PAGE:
Poetry for, uh, dummies? Blasting the Baraka Brouhaha

By Maralyn Lois Polak

A forceful editorial, according to “Writing for Print” – a classic journalism text – must be timely, compact, clear and persuasive, carrying “vigorous … conviction.”

And so we have the unsigned Oct. 3 Philadelphia Inquirer editorial, “Apology Awaited,” all but convicting New Jersey poet laureate Amiri Baraka of barbarous crimes against humanity, and revoking his poetic license.

Baraka, you might have heard – unless you were shivering in a media-less stormshelter somewhere along the ravaged path of Hurricane Lil – is at the epicenter of a firestorm of Political Correctness excoriating him for having the temerity – the audacity, even – to recite his brutally powerful 9-11 poem, “Somebody Blew Up America,” at a Garden State poetry festival.

Gosh and golly.

The Thought Police insist Baraka’s 1,200-word poem – which some dismiss as a chaotic rant, pointing to three specific lines as a vile slur against Israel and Jews – is anti-Semitic, and are barbecuing his rump, or, barring that, calling for his resignation from his $10,000-for-two-years post as Jersey poet laureate.

Cushy job, huh? Well, for a poet, that’s a windfall.

Ironically, New Jersey Gov. McGreevey can’t fire the poet laureate – it’s an irrevocable, politically-impervious appointment the Gov. himself made a while back – so now the pol wants the radical rhymester to resign.

Whatever did McGreevey have in mind hiring him to begin with? Baraka’s a revolutionary, not some tractable simp, for Lawd’s sake, and you can’t fence those fellas in, the governor should know better.

Hey, has anyone actually read the complete poem?

It’s messy and sprawling and mesmerizing and incantatory and luminous, not something you would find Bill Moyers rhapsodizing about over tea and crumpets on PBS, thank you.


Baraka’s poem kicks butt, and so does the poet. His poem takes no prisoners. His poem afflicts the comfortable, not comforts the afflicted. His poem eats censorship for breakfast. His poem wants to tick you off. His poem is haunting sociopolitical critique of America’s massive corruption and global hubris, in the angry Ginsbergian “Howl” tradition.

Meanwhile, those hypocritical prisses at that stuffy paradigm of mainstream media rectitude, the Philadelphia Inquirer – which, I must reveal in the interest of full disclosure, is a former newspaper employer of mine where, long ago, I saw them crack “Jew jokes” at the office – wants Baraka to beg … forgiveness of “the Jewish people,” the folks his poem supposedly “offended.”


In their narrowest of narrow PC minds, Baraka’s dithering detractors – like too many others in the U.S. and elsewhere right now – equate criticism of Israel with anti-Semitism.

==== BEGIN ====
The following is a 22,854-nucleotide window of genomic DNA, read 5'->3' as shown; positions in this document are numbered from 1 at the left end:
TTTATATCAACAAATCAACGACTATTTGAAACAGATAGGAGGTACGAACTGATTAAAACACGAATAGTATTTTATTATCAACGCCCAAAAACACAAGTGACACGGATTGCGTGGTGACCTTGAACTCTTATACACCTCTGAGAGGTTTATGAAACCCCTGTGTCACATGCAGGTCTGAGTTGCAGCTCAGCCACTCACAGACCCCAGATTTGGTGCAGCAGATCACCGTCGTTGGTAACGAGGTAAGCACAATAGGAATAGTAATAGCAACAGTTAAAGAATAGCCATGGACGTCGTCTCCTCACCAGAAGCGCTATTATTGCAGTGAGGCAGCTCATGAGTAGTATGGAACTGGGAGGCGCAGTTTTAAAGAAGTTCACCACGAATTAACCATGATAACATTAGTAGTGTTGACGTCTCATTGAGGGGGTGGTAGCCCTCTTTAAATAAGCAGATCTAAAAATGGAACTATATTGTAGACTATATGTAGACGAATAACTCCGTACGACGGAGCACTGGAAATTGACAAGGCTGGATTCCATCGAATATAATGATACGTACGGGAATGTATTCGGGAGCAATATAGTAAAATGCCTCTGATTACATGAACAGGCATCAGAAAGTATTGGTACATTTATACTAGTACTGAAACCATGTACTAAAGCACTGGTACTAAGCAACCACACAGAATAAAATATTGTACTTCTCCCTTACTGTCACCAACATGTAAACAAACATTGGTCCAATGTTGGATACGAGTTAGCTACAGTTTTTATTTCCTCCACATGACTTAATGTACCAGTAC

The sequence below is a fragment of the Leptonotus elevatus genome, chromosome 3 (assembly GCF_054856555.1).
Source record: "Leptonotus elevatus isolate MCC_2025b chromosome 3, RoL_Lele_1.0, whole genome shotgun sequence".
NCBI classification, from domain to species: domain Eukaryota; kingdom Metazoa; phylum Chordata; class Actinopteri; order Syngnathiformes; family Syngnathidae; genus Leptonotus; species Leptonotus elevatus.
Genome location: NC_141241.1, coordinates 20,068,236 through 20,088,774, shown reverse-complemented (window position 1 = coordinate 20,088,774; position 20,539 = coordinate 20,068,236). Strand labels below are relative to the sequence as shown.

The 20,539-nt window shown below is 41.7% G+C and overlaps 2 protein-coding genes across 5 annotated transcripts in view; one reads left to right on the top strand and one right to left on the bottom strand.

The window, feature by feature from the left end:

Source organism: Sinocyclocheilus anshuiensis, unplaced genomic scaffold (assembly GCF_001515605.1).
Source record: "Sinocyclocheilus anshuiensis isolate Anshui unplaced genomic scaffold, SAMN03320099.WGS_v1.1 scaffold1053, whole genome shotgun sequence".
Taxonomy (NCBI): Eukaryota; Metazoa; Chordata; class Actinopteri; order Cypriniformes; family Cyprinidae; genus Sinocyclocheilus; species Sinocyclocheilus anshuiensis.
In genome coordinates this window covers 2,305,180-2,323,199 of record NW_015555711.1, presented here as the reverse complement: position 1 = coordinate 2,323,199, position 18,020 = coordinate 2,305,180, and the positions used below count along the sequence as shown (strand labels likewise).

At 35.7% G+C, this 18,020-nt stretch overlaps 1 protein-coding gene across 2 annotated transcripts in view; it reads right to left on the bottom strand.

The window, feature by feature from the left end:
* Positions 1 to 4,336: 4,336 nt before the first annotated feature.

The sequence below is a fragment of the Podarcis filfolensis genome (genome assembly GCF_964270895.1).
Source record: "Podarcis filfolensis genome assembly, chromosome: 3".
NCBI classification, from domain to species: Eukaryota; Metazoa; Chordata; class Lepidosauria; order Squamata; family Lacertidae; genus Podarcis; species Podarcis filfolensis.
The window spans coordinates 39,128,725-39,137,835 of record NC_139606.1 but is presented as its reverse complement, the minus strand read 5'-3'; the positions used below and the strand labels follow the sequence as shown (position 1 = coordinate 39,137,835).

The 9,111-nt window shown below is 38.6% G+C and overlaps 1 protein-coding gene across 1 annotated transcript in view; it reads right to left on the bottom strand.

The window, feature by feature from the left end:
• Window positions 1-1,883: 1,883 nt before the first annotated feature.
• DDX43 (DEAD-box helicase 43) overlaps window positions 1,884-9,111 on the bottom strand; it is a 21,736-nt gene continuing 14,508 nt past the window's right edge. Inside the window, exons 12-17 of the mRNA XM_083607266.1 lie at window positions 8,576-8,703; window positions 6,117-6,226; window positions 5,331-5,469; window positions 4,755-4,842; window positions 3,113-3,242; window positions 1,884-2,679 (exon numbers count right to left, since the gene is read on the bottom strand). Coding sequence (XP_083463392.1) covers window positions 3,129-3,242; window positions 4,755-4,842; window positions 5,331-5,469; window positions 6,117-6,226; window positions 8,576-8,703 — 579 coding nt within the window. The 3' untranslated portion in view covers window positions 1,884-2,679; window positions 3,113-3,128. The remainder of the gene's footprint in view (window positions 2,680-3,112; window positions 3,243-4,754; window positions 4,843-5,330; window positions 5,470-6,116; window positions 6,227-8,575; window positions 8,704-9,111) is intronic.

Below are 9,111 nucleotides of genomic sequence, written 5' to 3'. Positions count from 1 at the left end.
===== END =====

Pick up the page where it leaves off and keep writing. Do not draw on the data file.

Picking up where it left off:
Take it from this Semite, it’s not. We must be able to objectively engage in dispassionate discourse and discussion of Israel’s imperfect policies and practices without being dismissed, or slandered, or smeared, as Anti-Semites.

Literature is speculative and imaginative, not factual. Though poems certainly have their own resonant emotional “truth,” poetry is not journalism nor is it supposed to be. SO WHAT if Baraka riffed on an unfounded rumor in his poem – lies, myths, innuendos, insinuations, rumors, canards, tales are the stuff of the richness of literature, and, besides, that rumor wasn’t the thrust of his piece, but a mere blip along the road to Armageddon.

No poet should ever have to defend their work. Nor repudiate it. Nor amputate it, bowdlerize it or abridge it. That’s preposterous. And being state poet laureate doesn’t mean Amiri Baraka’s the court poet, obligating him to churn out official “Odes to A Toxic Waste Dump in Tom’s River,” either.

But wait – I thought Baraka wrote a poem, not a piece of commentary! Aren’t poems supposed to be able to say anything without the poet being declared an Enemy of the State and off with his head?

In a free country, sure.

Clearly, Baraka, a black man, has “misbehaved” in their eyes by questioning the status quo.

Look, let’s face it, in America, the public perceives poets as wimps and wusses – boozers jumping off boats in iambic pentameter, sissified Prufrockians going insane for the sake of the perfect ghazal, while elsewhere, like Latin America, there’s the civilized tradition of the poet-statesman whose insightful pronouncements fling him into the fray, yet above it.

And get this: The Philadelphia Inquirer’s commentary page editor is a Ph.D. and erstwhile English professor who seems to be something of a poetry fancier. Despite his elitist credentials, fellow’s edited one book titled – I kid you not?”Poetry For Dummies,” and another, “It Could Be Verse.”

Could it? In this current climate of cultural repression, I wonder.